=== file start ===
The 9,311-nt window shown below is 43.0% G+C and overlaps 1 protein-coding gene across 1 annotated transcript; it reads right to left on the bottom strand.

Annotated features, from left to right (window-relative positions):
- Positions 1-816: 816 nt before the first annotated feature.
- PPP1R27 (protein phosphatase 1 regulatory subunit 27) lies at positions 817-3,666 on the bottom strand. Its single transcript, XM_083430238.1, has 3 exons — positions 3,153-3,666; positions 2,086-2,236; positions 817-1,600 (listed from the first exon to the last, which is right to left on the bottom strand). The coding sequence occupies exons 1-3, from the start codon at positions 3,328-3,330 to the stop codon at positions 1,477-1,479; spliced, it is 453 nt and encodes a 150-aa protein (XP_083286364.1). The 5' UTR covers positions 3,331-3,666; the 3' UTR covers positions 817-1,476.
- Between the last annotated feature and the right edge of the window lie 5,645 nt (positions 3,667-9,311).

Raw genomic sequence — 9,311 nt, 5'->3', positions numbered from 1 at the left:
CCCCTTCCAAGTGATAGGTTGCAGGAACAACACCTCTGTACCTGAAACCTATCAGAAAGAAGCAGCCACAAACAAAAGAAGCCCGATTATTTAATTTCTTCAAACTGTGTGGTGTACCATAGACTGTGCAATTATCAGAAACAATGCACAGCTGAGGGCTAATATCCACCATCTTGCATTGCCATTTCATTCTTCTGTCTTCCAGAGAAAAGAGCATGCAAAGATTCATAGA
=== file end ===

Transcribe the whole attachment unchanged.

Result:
The 9,311-nt window shown below is 43.0% G+C and overlaps 1 protein-coding gene across 1 annotated transcript; it reads right to left on the bottom strand.

Annotated features, from left to right (window-relative positions):
- Positions 1-816: 816 nt before the first annotated feature.
- PPP1R27 (protein phosphatase 1 regulatory subunit 27) lies at positions 817-3,666 on the bottom strand. Its single transcript, XM_083430238.1, has 3 exons — positions 3,153-3,666; positions 2,086-2,236; positions 817-1,600 (listed from the first exon to the last, which is right to left on the bottom strand). The coding sequence occupies exons 1-3, from the start codon at positions 3,328-3,330 to the stop codon at positions 1,477-1,479; spliced, it is 453 nt and encodes a 150-aa protein (XP_083286364.1). The 5' UTR covers positions 3,331-3,666; the 3' UTR covers positions 817-1,476.
- Between the last annotated feature and the right edge of the window lie 5,645 nt (positions 3,667-9,311).

Raw genomic sequence — 9,311 nt, 5'->3', positions numbered from 1 at the left:
CCCCTTCCAAGTGATAGGTTGCAGGAACAACACCTCTGTACCTGAAACCTATCAGAAAGAAGCAGCCACAAACAAAAGAAGCCCGATTATTTAATTTCTTCAAACTGTGTGGTGTACCATAGACTGTGCAATTATCAGAAACAATGCACAGCTGAGGGCTAATATCCACCATCTTGCATTGCCATTTCATTCTTCTGTCTTCCAGAGAAAAGAGCATGCAAAGATTCATAGA